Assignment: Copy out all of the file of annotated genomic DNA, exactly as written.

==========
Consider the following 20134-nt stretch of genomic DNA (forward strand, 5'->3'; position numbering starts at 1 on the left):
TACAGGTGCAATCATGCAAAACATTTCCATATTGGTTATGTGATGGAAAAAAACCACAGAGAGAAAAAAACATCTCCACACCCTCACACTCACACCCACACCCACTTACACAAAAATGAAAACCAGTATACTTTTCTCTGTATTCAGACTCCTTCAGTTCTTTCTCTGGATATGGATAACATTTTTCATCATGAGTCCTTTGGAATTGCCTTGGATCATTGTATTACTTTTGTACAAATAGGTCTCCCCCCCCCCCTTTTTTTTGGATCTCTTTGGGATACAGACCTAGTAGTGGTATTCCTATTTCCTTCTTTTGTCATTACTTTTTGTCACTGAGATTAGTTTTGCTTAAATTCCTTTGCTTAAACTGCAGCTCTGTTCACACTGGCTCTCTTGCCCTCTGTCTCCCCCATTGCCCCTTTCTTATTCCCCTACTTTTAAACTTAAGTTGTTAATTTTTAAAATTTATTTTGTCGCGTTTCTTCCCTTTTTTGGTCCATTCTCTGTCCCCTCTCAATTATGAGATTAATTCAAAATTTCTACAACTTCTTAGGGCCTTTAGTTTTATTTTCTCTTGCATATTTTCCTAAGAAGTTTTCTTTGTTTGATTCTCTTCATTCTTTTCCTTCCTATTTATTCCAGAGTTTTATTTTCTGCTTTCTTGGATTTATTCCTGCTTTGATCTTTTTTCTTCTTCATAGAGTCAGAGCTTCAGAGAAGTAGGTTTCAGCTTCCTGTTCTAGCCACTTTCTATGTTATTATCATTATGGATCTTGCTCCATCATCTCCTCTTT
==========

Consider the following 20134-nt stretch of genomic DNA (forward strand, 5'->3'; position numbering starts at 1 on the left):
TACAGGTGCAATCATGCAAAACATTTCCATATTGGTTATGTGATGGAAAAAAACCACAGAGAGAAAAAAACATCTCCACACCCTCACACTCACACCCACACCCACTTACACAAAAATGAAAACCAGTATACTTTTCTCTGTATTCAGACTCCTTCAGTTCTTTCTCTGGATATGGATAACATTTTTCATCATGAGTCCTTTGGAATTGCCTTGGATCATTGTATTACTTTTGTACAAATAGGTCTCCCCCCCCCCCTTTTTTTTGGATCTCTTTGGGATACAGACCTAGTAGTGGTATTCCTATTTCCTTCTTTTGTCATTACTTTTTGTCACTGAGATTAGTTTTGCTTAAATTCCTTTGCTTAAACTGCAGCTCTGTTCACACTGGCTCTCTTGCCCTCTGTCTCCCCCATTGCCCCTTTCTTATTCCCCTACTTTTAAACTTAAGTTGTTAATTTTTAAAATTTATTTTGTCGCGTTTCTTCCCTTTTTTGGTCCATTCTCTGTCCCCTCTCAATTATGAGATTAATTCAAAATTTCTACAACTTCTTAGGGCCTTTAGTTTTATTTTCTCTTGCATATTTTCCTAAGAAGTTTTCTTTGTTTGATTCTCTTCATTCTTTTCCTTCCTATTTATTCCAGAGTTTTATTTTCTGCTTTCTTGGATTTATTCCTGCTTTGATCTTTTTTCTTCTTCATAGAGTCAGAGCTTCAGAGAAGTAGGTTTCAGCTTCCTGTTCTAGCCACTTTCTATGTTATTATCATTATGGATCTTGCTCCATCATCTCCTCTTT